This leads to the message the Lord has been leading me to again and again these past weeks.  James 4:4 says it plainly - "You adulterous people, don't you know that friendship with the world is hatred toward God? Anyone who chooses to be a friend of the world becomes an enemy of God."  Oh how convicting those words are!  How often I fail to live with my eyes intently focused on the lasting glory of the King.  So many Christians in our culture are concerned with not "crossing the line", but such an attitude is far from the abundant life Jesus called us to!  Just because we are dutifully toeing the line - going to church, reading our Bible once in a while, and praying before meals - doesn't mean much when the rest of your time is spent flirting with the things of the world.

Our postmodern society likes to live life on the fence.  We look out at that expansive view and like to say we have it all.  "Oh yeah, God's my buddy.  He doesn't mind if I mess around a little - in the end I'm still a good person.  He's a God of love, after all... He wants me to be happy."  On that fence, we can look out and see a world that promises happiness and fulfillment... and a way to somehow get to heaven at the end of it all - and if not, at least to make our own heaven on earth.  "Follow your heart" and "Follow your dreams" are the mantras of today.  Those who preach one Way are dismissed and ridiculed as being judgmental and closed minded.  Elisabeth Elliot sums up that worldly mindset in her book, Passion and Purity, by saying, "Everybody's equal. Everybody's free. Nobody is hung up anymore or needs to deny himself anything. In fact, nobody ought to deny himself anything he wants badly-it's dangerous. It's unhealthy. It's sick. If it feels good and you don't do it, you're paranoid. If it doesn't feel good and you do do it, you're a masochist."  May it be that we would instead obey Christ's call to deny ourselves, take up our cross daily, and follow Him. (Luke 9:23)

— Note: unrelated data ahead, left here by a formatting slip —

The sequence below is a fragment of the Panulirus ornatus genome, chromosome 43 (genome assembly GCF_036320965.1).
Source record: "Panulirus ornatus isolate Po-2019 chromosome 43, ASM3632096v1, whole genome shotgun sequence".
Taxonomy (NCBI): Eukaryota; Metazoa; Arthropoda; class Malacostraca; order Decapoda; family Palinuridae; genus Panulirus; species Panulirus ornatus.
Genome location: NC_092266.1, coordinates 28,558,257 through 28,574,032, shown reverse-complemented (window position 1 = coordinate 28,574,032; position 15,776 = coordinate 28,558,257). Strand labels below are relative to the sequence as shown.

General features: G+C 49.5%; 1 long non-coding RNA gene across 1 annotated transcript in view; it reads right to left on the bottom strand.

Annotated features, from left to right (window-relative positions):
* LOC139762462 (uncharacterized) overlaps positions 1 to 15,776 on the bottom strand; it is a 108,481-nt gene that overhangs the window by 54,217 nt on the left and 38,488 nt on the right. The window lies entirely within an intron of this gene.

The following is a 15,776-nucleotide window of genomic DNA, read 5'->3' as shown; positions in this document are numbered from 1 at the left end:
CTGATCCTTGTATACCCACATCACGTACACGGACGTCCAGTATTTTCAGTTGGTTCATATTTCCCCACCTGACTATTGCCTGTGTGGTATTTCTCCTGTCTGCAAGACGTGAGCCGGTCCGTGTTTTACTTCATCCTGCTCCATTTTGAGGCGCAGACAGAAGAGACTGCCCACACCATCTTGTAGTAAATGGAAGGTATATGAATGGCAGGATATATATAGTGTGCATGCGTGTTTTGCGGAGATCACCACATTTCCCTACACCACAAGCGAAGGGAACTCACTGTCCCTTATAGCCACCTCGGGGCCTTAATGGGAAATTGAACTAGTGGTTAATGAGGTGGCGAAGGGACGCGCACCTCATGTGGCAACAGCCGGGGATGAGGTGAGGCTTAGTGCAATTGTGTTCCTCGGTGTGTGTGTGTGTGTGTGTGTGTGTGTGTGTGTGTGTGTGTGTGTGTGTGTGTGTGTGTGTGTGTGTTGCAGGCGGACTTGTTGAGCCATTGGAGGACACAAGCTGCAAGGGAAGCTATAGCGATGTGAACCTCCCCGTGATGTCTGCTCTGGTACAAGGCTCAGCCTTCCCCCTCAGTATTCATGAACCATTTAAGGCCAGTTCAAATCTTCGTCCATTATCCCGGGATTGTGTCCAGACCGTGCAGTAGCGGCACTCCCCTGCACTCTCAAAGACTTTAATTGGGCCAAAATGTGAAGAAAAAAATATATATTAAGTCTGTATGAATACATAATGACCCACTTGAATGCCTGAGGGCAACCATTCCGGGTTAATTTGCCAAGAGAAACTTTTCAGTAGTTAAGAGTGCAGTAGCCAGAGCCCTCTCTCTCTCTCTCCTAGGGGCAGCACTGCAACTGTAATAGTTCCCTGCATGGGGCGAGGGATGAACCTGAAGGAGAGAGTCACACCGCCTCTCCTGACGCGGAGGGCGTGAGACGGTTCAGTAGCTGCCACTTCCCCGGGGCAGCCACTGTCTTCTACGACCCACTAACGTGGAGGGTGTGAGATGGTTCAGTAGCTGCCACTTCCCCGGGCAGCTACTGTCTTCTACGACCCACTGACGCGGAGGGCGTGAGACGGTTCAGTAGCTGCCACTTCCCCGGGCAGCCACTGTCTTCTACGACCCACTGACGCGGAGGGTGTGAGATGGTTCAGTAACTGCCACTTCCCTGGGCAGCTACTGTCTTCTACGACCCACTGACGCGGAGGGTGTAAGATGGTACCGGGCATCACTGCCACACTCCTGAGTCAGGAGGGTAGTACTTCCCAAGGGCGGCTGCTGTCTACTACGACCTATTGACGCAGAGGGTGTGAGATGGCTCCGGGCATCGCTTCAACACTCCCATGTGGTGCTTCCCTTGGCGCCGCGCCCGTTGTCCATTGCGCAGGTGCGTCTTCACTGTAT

One thing that hit me a while ago is that the fence doesn't exist. Do we realize how eternally devastating it is when we are undecided about Christ?  Jesus said, "He who is not with Me is against Me; and he who does not gather with Me scatters." (Matt 12:30) There is no fence... all too soon, those who make their lives there will find it dissolving into an abyss.  The whole idea of justification has been turned upside down to mean that we can do whatever we want.  Rather than being justified by grace through faith and entering into the freedom of being God's slave, many nominal Christians are "justifying" their carnal thirsts as harmless while claiming to follow Christ.

At the end of all this, am I calling Christians to work harder?  To follow stricter rules?  Certainly not!  It's not nearly so simple or so difficult as all that.  It's all about looking towards the goal of our salvation - our Savior Himself.  The radiance of His glory is the only thing we should be running towards, and by His Spirit alone we can be freed from the desires and lusts of sinful flesh.  We are redeemed to be pure reflections of Him.  The question lies in our allegiance.  We cannot serve two masters, nor can we succeed in obeying God while living as if He does not exist.

I know that I must continually put off attitudes of duplicity.  More and more, God is teaching me how wrong it is to justify time spent in worldly pursuits and thought patterns, or time not spent renewing my mind in His word, in prayer, and in praise.  Slowly, faithfully, God is turning me from my spiritual ADD to realize that I must continually be in a spirit of prayer, to be truly captured by His love so that my feet do not stray from His footprints.  I cannot perfect myself, but He is doing the work in me.  So I can joyfully say, "Living for Christ will be the death of me yet!"